I, who am the chorus is a series of short video works exploring a relationship between memory and location. Filmed in Rome, each video consists of one scene and features a character in a single location. While each video is itself non-narrative, subtle shifts in the character’s tone contribute to the sense of a larger narrative continuum as the series progresses. The series can be seen in any order, and the individual videos stand alone.
In each video, the character responds to two impressions of the location he finds himself in: 1) to the memories, associations, and the imagination evoked for him by the location within the context of his day, and 2) to the actual architectural elements that define the location structurally as it stands.
Shifting between the imagined space and the real location, the character is felt to shift between private and public, inner and outer experiences of it. The difference between real and imagined spaces, between the public and private experience of a location, and sense of loss that comes from the inability to reconcile this disparity are the conflicts at the core of the project.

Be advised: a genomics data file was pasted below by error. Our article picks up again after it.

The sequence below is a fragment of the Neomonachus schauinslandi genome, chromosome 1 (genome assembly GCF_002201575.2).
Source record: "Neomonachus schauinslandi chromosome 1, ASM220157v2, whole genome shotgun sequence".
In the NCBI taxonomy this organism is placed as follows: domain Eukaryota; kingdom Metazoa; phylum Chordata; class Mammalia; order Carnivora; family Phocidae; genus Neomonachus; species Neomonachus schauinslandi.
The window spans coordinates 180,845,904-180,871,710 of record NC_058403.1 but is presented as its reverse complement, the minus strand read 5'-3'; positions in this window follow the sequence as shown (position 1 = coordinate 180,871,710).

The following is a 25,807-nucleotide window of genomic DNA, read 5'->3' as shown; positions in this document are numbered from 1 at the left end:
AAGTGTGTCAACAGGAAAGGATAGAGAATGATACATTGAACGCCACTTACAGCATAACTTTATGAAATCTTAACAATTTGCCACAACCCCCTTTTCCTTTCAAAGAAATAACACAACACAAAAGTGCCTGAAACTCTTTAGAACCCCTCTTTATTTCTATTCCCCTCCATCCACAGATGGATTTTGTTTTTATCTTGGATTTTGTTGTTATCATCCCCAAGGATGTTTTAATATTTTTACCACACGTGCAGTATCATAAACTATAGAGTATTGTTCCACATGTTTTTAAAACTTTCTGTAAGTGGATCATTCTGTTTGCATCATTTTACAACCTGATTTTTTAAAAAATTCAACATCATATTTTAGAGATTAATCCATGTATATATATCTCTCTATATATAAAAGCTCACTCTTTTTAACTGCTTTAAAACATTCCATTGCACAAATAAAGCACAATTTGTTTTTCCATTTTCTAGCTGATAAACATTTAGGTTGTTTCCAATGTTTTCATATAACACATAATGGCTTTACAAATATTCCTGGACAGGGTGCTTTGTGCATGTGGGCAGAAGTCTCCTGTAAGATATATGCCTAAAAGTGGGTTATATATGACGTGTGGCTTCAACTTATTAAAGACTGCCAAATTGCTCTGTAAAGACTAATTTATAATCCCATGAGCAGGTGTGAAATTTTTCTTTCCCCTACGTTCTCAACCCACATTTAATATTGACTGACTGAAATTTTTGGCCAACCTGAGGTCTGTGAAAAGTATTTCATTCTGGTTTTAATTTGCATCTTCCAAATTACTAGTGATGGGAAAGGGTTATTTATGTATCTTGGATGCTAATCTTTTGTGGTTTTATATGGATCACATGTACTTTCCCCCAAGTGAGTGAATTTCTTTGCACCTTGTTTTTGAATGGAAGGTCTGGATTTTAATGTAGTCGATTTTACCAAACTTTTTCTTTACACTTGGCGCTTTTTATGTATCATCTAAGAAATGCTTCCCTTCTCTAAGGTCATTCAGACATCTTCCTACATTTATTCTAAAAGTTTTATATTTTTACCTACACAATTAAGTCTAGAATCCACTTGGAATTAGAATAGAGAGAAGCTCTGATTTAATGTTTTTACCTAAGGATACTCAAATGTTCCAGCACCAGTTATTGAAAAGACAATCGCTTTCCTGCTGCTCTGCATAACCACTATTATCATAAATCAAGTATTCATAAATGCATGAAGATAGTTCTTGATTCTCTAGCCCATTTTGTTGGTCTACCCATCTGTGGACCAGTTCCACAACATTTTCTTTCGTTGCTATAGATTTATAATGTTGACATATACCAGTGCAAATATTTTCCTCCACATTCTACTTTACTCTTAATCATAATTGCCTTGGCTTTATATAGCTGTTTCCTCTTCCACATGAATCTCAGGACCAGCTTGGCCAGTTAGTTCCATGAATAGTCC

The inherent motion of time in each video highlights the contrast between its lack of narrative action and the inner experiences of the character as conveyed through his movements. The character’s movements, while reflecting his shifts between imagined and real spaces, also reflect a shifting between his speculations on what will happen, or what has happened, on either side of an ever moving and infinitely narrow present moment.
Here the project addresses the issue of “now,” and its acceleration, from the historical period evoked by Rome’s architecture, when “now” lasted years, to a contemporary sense of “now” which may be minutes, weeks, or months. In each video, the stretching of “now-ness” is seen differently, according to circumstances hinted at by the character’s reactions to his environment. In this way, each video is a portrait as well as a scene.